CINCINNATI — A massive new mural being developed at Great American Ball Park aims to celebrate the various gems in the Queen City’s “CROWN.”
What You Need To Know
- A 165-foot mural at Great American Ball Park aims to celebrate local Cincinnati landmarks
- The project is a collaboration between the Cincinnati Reds, ArtWorks and Tri-State Trails, which is leading the development of CROWN trail system
- The mixed-used path aims to connect dozens of local communities through the creation of a 34-mile urban trail loop
- The landmarks featured on the mural are found along the proposed trail pathway
The organization ArtWorks is creating a 165-foot piece of public art that wraps around the corner of Joe Nuxhall Way and Mehring Way in downtown Cincinnati. The mural is on a wall between the Reds Hall of Fame and Smale Riverfront Park.
The design came from local artist L.D. Nehls. Her stated goal is to create a piece that sparks “excitement, curiosity and discovery” of notable Cincinnati landmarks along the planned 34-mile CROWN (Cincinnati Riding or Walking Network) trail being developed around the city. It also features people of different ages doing things like riding a bike or skateboarding.
Nehls hopes the work encourages visitors and residents to want to learn more about Cincinnati and to celebrate how the urban trail loop will connect residents to amenities and resources without needing to use a car.
“I love Cincinnati and I love trails that are both walkable and bike-able, so I could not have been more excited to work on a project that celebrates both of them,” she added.
Preliminary work on the mural began in August featuring a team of ArtWorks’ youth apprentices. A public dedication is planned for mid-October.
“The Reds are excited for the CROWN to connect this beautiful stretch along the Ohio River, where Great American Ball Park sits, with other trails throughout Cincinnati,” said Phil Castellini, president and COO of the Cincinnati Reds. “Using the exterior walls of the ballpark as Artwork’s canvas is the perfect way to showcase the CROWN’s vision of bringing people together, just like Reds baseball has been doing for over 150 years.”
Funding for the mural included a $30,000 grant from the Duke Energy Foundation as well as $25,000 from the City of Cincinnati’s Youth to Work program. Through Youth to Work, ArtWorks employed a team of local young artists, 14 to 21, to work on the project.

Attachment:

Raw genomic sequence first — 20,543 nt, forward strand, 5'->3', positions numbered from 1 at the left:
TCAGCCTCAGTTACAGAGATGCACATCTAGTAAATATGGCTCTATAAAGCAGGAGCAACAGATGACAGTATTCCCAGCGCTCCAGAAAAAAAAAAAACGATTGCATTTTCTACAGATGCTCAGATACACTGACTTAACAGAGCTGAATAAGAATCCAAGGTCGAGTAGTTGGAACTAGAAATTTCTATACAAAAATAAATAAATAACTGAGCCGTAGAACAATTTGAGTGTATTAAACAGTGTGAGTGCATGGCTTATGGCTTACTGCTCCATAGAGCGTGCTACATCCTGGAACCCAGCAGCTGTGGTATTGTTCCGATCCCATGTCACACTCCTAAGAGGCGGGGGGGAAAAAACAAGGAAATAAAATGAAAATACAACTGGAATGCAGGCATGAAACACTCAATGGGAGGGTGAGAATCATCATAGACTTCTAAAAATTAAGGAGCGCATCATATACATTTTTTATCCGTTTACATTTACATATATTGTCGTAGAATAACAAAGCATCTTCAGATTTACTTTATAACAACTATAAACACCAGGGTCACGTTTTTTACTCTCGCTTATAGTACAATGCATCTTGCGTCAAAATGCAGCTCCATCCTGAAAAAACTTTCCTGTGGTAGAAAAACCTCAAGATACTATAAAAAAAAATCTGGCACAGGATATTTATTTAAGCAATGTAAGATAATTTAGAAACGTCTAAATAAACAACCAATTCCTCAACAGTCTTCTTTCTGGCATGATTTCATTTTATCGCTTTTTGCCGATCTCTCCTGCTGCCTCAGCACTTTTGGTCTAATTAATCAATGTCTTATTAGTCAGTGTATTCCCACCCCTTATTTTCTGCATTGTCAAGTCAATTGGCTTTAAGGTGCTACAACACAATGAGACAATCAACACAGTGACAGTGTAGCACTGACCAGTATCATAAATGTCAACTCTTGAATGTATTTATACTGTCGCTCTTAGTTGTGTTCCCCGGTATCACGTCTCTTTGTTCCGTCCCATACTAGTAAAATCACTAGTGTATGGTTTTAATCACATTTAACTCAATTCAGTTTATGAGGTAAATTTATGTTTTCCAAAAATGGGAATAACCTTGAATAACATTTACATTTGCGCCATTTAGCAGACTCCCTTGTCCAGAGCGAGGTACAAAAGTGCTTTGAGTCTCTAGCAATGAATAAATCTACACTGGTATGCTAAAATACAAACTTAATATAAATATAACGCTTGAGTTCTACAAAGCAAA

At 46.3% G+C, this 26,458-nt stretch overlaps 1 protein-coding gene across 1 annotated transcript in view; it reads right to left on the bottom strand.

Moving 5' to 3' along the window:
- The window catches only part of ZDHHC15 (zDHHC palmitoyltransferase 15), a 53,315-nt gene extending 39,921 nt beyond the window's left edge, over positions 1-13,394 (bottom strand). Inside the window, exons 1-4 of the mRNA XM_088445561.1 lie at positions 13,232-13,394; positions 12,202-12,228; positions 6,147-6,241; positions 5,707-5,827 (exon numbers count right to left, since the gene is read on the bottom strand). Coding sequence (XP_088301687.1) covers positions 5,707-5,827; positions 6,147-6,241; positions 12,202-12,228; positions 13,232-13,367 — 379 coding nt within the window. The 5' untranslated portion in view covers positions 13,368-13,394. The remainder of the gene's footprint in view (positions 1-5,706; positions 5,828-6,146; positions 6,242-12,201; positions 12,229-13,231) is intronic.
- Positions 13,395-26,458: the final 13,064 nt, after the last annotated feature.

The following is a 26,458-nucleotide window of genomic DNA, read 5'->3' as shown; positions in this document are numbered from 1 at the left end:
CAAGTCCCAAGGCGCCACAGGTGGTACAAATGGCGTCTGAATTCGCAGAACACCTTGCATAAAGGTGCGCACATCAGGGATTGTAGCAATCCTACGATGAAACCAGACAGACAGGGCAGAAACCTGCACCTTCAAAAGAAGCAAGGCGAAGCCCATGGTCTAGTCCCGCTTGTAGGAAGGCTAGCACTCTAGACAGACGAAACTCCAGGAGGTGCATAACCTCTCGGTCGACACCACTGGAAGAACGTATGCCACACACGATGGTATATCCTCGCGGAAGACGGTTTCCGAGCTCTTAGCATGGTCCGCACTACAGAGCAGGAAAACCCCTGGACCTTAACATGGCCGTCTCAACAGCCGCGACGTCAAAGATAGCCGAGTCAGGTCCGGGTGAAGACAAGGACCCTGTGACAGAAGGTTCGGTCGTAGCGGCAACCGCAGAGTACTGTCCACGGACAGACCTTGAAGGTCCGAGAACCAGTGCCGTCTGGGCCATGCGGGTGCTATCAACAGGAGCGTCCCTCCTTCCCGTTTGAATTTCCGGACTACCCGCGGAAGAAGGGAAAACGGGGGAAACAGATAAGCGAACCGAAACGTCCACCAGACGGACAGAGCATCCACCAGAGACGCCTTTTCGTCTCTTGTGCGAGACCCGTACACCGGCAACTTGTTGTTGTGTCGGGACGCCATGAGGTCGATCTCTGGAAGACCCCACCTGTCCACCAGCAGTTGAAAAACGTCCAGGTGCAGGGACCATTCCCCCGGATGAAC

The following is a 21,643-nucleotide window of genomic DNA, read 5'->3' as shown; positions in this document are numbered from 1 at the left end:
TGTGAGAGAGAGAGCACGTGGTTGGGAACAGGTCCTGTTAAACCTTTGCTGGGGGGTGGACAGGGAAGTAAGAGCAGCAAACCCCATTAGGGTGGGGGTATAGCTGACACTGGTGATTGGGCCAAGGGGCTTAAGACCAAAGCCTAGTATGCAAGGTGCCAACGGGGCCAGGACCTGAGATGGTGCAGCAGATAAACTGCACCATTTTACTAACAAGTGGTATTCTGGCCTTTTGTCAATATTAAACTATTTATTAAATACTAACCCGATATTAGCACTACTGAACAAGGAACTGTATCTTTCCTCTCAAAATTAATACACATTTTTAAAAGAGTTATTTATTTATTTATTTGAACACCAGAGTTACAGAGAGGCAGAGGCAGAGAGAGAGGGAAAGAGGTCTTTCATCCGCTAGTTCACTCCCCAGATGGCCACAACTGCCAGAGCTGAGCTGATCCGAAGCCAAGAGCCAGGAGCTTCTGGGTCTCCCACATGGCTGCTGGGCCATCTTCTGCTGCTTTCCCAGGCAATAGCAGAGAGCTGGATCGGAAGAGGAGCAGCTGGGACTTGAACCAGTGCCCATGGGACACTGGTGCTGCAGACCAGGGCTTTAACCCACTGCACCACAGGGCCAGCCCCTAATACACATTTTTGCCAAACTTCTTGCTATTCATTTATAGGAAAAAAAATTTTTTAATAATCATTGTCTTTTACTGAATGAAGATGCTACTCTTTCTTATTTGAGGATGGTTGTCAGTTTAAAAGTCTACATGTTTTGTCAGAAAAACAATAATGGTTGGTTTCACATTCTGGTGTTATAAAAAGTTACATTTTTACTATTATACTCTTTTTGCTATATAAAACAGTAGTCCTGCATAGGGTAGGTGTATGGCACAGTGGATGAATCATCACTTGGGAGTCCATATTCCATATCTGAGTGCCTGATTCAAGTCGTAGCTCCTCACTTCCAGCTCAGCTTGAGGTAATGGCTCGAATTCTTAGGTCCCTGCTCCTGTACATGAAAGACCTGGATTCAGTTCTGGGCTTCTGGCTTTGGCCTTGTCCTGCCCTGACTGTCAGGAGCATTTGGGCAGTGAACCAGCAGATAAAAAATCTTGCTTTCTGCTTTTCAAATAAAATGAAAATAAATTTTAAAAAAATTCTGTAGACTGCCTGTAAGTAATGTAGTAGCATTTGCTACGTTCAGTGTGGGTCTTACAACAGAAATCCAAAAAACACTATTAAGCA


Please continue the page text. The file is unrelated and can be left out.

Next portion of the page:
The youth apprentices include Jeff Samual, Rashad Manuel, Greg Beridon, Piper Vice, Phoenix Brumm-Jost, Kee kee Stokes, Eve Miller, Aaliayah Ruff, Grace Pearson and Pekko Meyers. The group worked under the mentorship of professional artists Brandon Hawkins and Sophie Shiff.
Throughout the project, the young artists have developed a greater sense of civic pride, according to ArtWorks’ Sydney Fine, by allowing them to celebrate Cincinnati’s history while also making a lasting mark on their hometown.
“We believe that art is important for an active, safe, and thriving trail system, so we are thrilled to produce public art in partnership with the CROWN,” Fine said.
Once complete, the CROWN will create Cincinnati’s first urban trail loop by connecting several key regional trails that are currently noncontiguous—Ohio River Trail, Little Miami Scenic Trail, Wasson Way and Murray Path.
Wade Johnston, director of Tri-State Trails and campaign manager for the CROWN Capital Campaign, said the location of the new mural is at mile zero of the Ohio River Trail and the Ohio to Erie Trail, which runs 326 miles to Cleveland.
The multi-use paved trail will exist along many of the city’s iconic landmarks and hidden gems, including Great American Ball Park, the Cincinnati Observatory, Lunken Airport and Union Terminal.
Just as significant, Johnston said, is that the CROWN will connect more than 356,000 people in 54 communities to parks, schools, centers for employment, retail, recreation and entertainment.
To date, the CROWN Capital Campaign has raised $10 million in private funds that will leverage $44 million in federal and state grants for trail construction through a public-private partnership with the City of Cincinnati, Great Parks of Hamilton County and the Southwest Ohio Regional Transit Authority.
By constructing key connectors between these trails, the CROWN Capital Campaign will complete the eastern 24-mile portion of the planned CROWN loop.
“It’s thanks to the incredible generosity of our community that the CROWN trail network is coming to life, both with more trail miles and new public art enhancements,” Johnston said. “We hope this project reminds residents and visitors of all the iconic gems the CROWN will connect once complete.”